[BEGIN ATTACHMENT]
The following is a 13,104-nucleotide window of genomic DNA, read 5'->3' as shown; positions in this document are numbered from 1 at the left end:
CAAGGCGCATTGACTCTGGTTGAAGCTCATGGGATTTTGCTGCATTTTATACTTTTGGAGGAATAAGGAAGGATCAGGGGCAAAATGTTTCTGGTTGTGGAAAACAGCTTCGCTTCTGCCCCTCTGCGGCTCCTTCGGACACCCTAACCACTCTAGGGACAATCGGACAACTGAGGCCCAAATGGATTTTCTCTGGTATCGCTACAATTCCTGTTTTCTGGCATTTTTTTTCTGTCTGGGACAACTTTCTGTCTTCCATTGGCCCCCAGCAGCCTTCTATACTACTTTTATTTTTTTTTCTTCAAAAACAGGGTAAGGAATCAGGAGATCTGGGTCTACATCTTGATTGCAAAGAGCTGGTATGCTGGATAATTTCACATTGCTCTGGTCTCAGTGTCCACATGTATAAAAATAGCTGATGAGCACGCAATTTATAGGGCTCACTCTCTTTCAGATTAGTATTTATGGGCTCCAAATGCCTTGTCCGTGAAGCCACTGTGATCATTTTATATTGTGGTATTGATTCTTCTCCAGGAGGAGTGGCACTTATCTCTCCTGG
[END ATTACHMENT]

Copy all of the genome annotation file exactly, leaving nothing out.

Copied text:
The following is a 13,104-nucleotide window of genomic DNA, read 5'->3' as shown; positions in this document are numbered from 1 at the left end:
CAAGGCGCATTGACTCTGGTTGAAGCTCATGGGATTTTGCTGCATTTTATACTTTTGGAGGAATAAGGAAGGATCAGGGGCAAAATGTTTCTGGTTGTGGAAAACAGCTTCGCTTCTGCCCCTCTGCGGCTCCTTCGGACACCCTAACCACTCTAGGGACAATCGGACAACTGAGGCCCAAATGGATTTTCTCTGGTATCGCTACAATTCCTGTTTTCTGGCATTTTTTTTCTGTCTGGGACAACTTTCTGTCTTCCATTGGCCCCCAGCAGCCTTCTATACTACTTTTATTTTTTTTTCTTCAAAAACAGGGTAAGGAATCAGGAGATCTGGGTCTACATCTTGATTGCAAAGAGCTGGTATGCTGGATAATTTCACATTGCTCTGGTCTCAGTGTCCACATGTATAAAAATAGCTGATGAGCACGCAATTTATAGGGCTCACTCTCTTTCAGATTAGTATTTATGGGCTCCAAATGCCTTGTCCGTGAAGCCACTGTGATCATTTTATATTGTGGTATTGATTCTTCTCCAGGAGGAGTGGCACTTATCTCTCCTGG